I will strive to write things that inspire you to question your current perception of the issue, or that sound like music to your ears because this is what you’ve been waiting for someone to say out loud so you don’t have to. Things that challenge our ingrained beliefs about life, creative work, business, health, and relationships.

And lastly, I offer you truth.
Not the Truth, just my truth, so you know you’re not alone in the arena.

Sometimes, that’s all we need.

Love and jungle cat purrs,


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18 responses to “Why I hate personal development blogs”

  1. Thank you, Luisa!
    I didn’t like the fact that I found her so late in her blogging journey, and that I missed out on so many things she used to do and no longer does, but as she always says: “all timing is right timing” :)

  2. I saw your link on the Makeness FB group and this is the first I’ve seen your blog. I tried all of those personal development blogs, too, and wondered if something was wrong with me that I didn’t “get” them. What the hell was so fabulous about those posts that said nothing over and over??

    I actually started with productivity and organizational blogs and they were the same. Get up early, exercise, don’t procrastinate. Oh ok, my life is solved! Ha!

    Anyway, love this and now I’m sure I’ll be “procrastinating” other things to read through your archives.

  3. Welcome Christen, and thank you! :)
    Hahaha oh my, yes, that’s my thoughts exactly. I didn’t read many organization/productivity blogs hopefully, because I’m sure they would just make me want to cry.

    The only blog that was somewhat helpful was by Gretchen Rubin, because she correctly identified that some of us are simply wired differently, and “common sense” advice doesn’t apply to all of us in the same manner. She offers a ton of different strategies to changing habits, not just the most obvious ones that only work for people with iron willpower.

    I hope you enjoy your procrastination while you’re here! :)

  4. Ah I love a bit of this feistiness. :) And I found myself a bit torn because I have written for one or two of those blogs, so it seems a bit hypocritical to agree with you. I will say I’ve been disappointed when they change my title to something like ‘how to’ or ‘x steps’ when that’s not what they were about at all, or edited parts so it sounds more ‘lite’, but as you say, they have a system to run. I don’t think those posts are necessarily harmful, but I do think they can’t possibly be expected to replace really Doing The Work and getting real support for that. I find it hard to believe anyone would really think they do. They are absolutely in a way like fast food, but on the other hand people often find comfort in learning ‘it’s not just me’, being reminded of something. And far better those kinds of posts than a lot of the other horror and pointless negativity and hatred that’s available if you look. Either way, I find your blog refreshing, thoughtful and funny and pick it over those blogs any day of the week. :)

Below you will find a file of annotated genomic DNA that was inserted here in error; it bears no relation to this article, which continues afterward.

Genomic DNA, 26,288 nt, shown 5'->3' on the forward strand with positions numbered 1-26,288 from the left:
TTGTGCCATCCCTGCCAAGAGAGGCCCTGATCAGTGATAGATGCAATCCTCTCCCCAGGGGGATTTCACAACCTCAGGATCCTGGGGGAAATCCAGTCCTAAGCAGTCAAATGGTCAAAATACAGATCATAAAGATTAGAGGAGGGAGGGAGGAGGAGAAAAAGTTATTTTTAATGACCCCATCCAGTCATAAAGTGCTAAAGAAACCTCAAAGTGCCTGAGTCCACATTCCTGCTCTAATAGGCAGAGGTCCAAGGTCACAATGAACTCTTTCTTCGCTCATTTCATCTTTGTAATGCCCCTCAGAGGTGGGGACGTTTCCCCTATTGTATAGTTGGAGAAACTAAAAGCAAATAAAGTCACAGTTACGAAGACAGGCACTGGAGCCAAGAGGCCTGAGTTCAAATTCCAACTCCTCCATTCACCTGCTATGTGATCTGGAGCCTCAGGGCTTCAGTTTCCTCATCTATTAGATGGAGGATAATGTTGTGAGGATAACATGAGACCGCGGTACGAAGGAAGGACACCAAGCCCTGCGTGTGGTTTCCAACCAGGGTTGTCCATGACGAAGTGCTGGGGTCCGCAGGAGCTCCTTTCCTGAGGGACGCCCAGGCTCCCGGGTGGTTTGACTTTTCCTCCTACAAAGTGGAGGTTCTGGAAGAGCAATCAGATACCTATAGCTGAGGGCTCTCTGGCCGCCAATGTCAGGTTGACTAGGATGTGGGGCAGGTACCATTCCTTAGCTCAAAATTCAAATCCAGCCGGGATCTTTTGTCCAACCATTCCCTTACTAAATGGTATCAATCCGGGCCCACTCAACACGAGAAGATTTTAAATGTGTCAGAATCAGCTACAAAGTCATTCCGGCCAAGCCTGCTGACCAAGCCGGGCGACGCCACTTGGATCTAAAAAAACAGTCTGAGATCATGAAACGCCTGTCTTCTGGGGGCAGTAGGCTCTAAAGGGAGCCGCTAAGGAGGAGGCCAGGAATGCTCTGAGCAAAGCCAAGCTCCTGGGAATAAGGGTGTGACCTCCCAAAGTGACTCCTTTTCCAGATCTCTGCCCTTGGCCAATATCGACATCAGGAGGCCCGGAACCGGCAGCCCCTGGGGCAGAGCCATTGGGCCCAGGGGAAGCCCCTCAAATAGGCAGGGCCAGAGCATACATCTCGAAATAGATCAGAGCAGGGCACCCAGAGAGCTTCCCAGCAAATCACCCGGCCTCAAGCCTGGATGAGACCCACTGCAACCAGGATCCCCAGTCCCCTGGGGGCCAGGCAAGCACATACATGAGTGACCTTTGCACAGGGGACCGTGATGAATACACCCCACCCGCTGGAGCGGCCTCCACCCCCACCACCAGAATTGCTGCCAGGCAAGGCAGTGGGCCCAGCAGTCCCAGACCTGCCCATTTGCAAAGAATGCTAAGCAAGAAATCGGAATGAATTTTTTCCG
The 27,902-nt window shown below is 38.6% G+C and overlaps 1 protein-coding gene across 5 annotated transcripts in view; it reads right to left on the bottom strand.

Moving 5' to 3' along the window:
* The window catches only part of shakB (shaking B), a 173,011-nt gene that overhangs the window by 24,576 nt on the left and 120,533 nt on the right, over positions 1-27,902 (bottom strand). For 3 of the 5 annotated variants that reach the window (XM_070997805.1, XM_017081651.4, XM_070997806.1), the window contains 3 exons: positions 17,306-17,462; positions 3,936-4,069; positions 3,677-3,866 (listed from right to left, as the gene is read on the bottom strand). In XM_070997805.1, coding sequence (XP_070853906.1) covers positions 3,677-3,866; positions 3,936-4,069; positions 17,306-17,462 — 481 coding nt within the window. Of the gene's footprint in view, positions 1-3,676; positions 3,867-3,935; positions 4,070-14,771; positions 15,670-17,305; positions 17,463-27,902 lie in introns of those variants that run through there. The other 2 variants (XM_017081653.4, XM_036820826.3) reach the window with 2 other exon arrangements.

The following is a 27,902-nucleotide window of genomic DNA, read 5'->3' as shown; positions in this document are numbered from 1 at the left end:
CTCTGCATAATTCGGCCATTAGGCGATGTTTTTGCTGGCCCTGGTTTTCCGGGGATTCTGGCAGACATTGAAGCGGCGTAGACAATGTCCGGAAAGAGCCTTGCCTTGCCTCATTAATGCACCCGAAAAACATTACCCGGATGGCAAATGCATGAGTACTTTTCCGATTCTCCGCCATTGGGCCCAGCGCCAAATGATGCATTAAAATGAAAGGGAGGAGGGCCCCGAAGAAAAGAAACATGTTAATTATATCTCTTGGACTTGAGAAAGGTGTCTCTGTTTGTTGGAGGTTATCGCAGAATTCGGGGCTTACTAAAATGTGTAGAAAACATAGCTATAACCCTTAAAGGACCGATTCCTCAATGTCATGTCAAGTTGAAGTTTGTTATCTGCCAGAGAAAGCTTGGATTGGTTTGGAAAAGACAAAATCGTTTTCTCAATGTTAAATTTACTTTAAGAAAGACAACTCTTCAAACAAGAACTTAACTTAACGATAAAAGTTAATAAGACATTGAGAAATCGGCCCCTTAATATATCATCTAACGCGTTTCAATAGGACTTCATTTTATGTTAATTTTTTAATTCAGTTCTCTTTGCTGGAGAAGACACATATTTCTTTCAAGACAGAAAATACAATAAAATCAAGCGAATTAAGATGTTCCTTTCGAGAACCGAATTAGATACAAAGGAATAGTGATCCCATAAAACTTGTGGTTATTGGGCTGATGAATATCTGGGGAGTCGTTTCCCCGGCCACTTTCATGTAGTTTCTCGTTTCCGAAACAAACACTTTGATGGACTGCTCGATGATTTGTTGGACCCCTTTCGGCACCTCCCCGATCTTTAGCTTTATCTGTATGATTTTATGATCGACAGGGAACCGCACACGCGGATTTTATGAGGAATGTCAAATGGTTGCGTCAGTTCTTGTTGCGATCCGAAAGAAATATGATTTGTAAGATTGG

5. Aw, thank you so much for your kind words Tara!
    I feel the same way about your blog, just so you know ;)

    I don’t think it’s hypocritical – after all, as I only half-joke myself, I’d still like to contribute something of my own to them, if only to offer a different perspective. But it’s awful that they changed your titles and edited things out!
    That’s precisely what I dislike about them. You can be the greatest writer with a great message, and they’ll peel off the bits that don’t fit into their mold. It’s so sad.

    You may be right, maybe no one really thinks those posts are as valuable as “doing the work” – but I remember spending my time reading those posts thinking they’ll somehow help me get through the bad stuff (honestly I did, I was depressed and obviously wasn’t thinking very clearly), and it took away time from something that might have actually made a difference.
    (Obviously, my feisty approach is in part fueled by my regret for the time lost reading that. I’m aware I have my “stuff” about this.)

    “And far better those kinds of posts than a lot of the other horror and pointless negativity and hatred that’s available if you look.”
    Oh, that I absolutely agree with.
    Maybe I’m too hard on them because I’ve been on this journey for how long now? I don’t even know, 15 years at least. So my criteria for “usefulness” has become much stricter, because I’m aware of how much there is yet for me to read, and I need to be able to quickly asses if something is for me or not.